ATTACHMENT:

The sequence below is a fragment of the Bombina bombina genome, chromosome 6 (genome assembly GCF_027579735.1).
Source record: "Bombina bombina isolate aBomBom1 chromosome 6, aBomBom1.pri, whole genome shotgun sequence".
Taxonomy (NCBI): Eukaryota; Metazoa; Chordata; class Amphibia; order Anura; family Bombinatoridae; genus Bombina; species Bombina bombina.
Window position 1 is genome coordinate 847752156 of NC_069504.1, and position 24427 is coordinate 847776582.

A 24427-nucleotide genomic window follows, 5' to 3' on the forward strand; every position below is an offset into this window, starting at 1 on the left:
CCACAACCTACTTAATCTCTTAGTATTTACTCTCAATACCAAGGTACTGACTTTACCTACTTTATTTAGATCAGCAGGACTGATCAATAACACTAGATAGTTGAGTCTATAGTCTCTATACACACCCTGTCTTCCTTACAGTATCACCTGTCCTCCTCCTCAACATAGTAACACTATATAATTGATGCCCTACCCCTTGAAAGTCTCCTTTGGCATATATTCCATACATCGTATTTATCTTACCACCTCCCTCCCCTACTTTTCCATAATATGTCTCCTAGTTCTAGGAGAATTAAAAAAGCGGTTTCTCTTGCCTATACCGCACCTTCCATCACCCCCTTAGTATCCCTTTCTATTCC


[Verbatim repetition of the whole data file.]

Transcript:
The sequence below is a fragment of the Bombina bombina genome, chromosome 6 (genome assembly GCF_027579735.1).
Source record: "Bombina bombina isolate aBomBom1 chromosome 6, aBomBom1.pri, whole genome shotgun sequence".
Taxonomy (NCBI): Eukaryota; Metazoa; Chordata; class Amphibia; order Anura; family Bombinatoridae; genus Bombina; species Bombina bombina.
Window position 1 is genome coordinate 847752156 of NC_069504.1, and position 24427 is coordinate 847776582.

A 24427-nucleotide genomic window follows, 5' to 3' on the forward strand; every position below is an offset into this window, starting at 1 on the left:
CCACAACCTACTTAATCTCTTAGTATTTACTCTCAATACCAAGGTACTGACTTTACCTACTTTATTTAGATCAGCAGGACTGATCAATAACACTAGATAGTTGAGTCTATAGTCTCTATACACACCCTGTCTTCCTTACAGTATCACCTGTCCTCCTCCTCAACATAGTAACACTATATAATTGATGCCCTACCCCTTGAAAGTCTCCTTTGGCATATATTCCATACATCGTATTTATCTTACCACCTCCCTCCCCTACTTTTCCATAATATGTCTCCTAGTTCTAGGAGAATTAAAAAAGCGGTTTCTCTTGCCTATACCGCACCTTCCATCACCCCCTTAGTATCCCTTTCTATTCC